Preparations had been completed the evening before, and now, while Tom cared for half the flock on the mainland, the father and younger son were convoying the first load to their new home.
In the day when these events took place, the hundreds of rocky bits of land that line the Maine coast stood out against the gray sea as bleak and desolate as at the world's beginning. Some were merely huge up-ended rocks that rose sheer out of the Atlantic a hundred feet high, and on whose tops the sea-birds nested by the million. The larger ones, however, had, through countless ages, accumulated a layer of earth that covered their gaunt sides except where an occasional naked rib of gray granite was thrust out. Sparse grass struggled with the junipers for a foothold along the slopes, and low black firs, whose seed had been wind-blown or bird-carried from the mainland, climbed the rugged crest of each island. Few men visited them, and almost none inhabited them. Since the first long Norse galley swung by to the tune of the singing rowers, the number of passing ships had increased and their character had changed, but the isles were rarely touched at except by mishap--a shipwreck--or a crew in need of water. The Indians, too, left the outer ones alone, for there was no game to be killed there and the fishing was no better than in the sheltered inlets.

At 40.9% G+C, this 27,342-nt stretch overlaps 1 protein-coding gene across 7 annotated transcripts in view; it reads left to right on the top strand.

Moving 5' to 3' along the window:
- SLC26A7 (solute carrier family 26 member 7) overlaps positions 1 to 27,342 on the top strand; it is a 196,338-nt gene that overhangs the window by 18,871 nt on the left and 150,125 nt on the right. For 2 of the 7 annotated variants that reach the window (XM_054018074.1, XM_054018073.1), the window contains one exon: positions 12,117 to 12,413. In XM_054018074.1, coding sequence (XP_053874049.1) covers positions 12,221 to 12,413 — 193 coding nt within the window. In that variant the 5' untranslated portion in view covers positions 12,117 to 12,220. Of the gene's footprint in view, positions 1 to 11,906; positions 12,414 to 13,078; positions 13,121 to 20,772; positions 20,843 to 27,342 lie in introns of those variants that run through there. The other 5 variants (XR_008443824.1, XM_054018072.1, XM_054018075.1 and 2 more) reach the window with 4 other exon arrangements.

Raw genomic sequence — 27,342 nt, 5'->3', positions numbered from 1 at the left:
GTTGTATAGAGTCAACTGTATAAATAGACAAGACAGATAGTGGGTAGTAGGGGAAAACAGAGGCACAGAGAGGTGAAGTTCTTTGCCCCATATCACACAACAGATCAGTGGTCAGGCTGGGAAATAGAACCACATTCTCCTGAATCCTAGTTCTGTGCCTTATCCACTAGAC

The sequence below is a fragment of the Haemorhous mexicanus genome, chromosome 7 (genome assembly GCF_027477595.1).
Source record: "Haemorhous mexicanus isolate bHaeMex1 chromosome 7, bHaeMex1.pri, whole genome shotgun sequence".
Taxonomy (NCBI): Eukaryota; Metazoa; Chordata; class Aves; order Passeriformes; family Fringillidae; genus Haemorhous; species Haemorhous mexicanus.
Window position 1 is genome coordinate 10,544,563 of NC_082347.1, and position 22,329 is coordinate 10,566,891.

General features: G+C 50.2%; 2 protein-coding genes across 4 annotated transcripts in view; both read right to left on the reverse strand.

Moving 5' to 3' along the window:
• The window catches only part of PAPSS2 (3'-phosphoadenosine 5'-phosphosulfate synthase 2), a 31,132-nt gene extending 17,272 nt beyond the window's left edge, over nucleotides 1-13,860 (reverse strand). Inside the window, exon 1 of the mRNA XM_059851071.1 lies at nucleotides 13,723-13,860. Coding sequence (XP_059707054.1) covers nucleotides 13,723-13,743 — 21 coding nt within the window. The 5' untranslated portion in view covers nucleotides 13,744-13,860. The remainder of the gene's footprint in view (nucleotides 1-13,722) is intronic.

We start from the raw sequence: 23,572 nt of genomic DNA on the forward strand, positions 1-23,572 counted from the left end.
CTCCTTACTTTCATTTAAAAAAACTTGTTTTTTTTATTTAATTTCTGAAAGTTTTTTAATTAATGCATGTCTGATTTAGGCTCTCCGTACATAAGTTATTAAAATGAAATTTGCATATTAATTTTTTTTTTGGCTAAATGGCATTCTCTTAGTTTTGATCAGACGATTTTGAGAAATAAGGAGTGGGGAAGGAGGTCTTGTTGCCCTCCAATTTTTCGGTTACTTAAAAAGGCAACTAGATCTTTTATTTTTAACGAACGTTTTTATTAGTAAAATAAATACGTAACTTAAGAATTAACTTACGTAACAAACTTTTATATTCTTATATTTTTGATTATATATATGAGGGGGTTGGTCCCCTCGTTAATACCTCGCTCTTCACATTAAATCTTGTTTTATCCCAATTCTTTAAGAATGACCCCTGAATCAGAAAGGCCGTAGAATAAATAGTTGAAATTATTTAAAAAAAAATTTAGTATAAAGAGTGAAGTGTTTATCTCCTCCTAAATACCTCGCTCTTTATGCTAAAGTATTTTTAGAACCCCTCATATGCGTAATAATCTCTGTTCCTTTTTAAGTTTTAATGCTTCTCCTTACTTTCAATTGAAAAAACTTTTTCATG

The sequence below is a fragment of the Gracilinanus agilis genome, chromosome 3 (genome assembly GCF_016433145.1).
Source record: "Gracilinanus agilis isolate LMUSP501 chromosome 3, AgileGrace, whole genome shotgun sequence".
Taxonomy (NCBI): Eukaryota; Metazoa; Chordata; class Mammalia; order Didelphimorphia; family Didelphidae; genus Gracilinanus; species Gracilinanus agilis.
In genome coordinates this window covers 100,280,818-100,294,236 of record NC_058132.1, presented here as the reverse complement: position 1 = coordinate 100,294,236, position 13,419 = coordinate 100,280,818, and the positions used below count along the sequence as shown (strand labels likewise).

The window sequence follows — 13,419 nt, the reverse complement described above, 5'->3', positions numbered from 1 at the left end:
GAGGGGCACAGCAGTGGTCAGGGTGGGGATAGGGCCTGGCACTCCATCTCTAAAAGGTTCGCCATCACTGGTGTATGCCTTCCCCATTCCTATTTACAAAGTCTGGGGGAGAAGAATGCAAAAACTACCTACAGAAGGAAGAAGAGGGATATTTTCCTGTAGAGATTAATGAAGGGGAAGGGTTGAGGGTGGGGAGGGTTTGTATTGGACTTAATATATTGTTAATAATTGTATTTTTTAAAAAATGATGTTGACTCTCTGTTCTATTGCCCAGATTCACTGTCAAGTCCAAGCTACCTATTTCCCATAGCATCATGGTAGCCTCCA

It was to one of the larger of these islands, twenty miles south of the Penobscot Settlement and a little to the southwest of Mount Desert, that a still-favoring wind brought the cumbersome craft near mid-afternoon. In a long bay that cut deep into the landward shore Amos Swan had found a pebbly beach a score of yards in length, where a boat could be run in at any tide. As it was just past the flood, the man and boy had little difficulty in beaching their vessel far up toward high water-mark. Next, one by one, the frightened sheep were hoisted over the gunwale into the shallow water. The old ram, chosen for the first to disembark, quickly waded out upon dry land, and the others followed as fast as they were freed, while the collie barked at their heels. The lightened boat was run higher up the beach, and the man and boy carried load after load of tools, equipment and provisions up the slope to the small log shack, some two hundred yards away.
Jeremy's father helped him drive the sheep into a rude fenced pen beside the hut, then hurried back to launch his boat and make the return trip. As he started to climb in, he patted the boy's shoulder. "Good-by, lad," said he gently. "Take care of the sheep. Eat your supper and go to bed. I'll be back before this time tomorrow."
"Aye, Father," answered Jeremy. He tried to look cheerful and unconcerned, but as the sail filled and the boat drew out of the cove he had to swallow hard to keep up appearances. For some reason he could not explain, he felt homesick. Only old Jock, the collie, who shouldered up to him and gave his hand a companionable lick, kept the boy from shedding a few unmanly tears.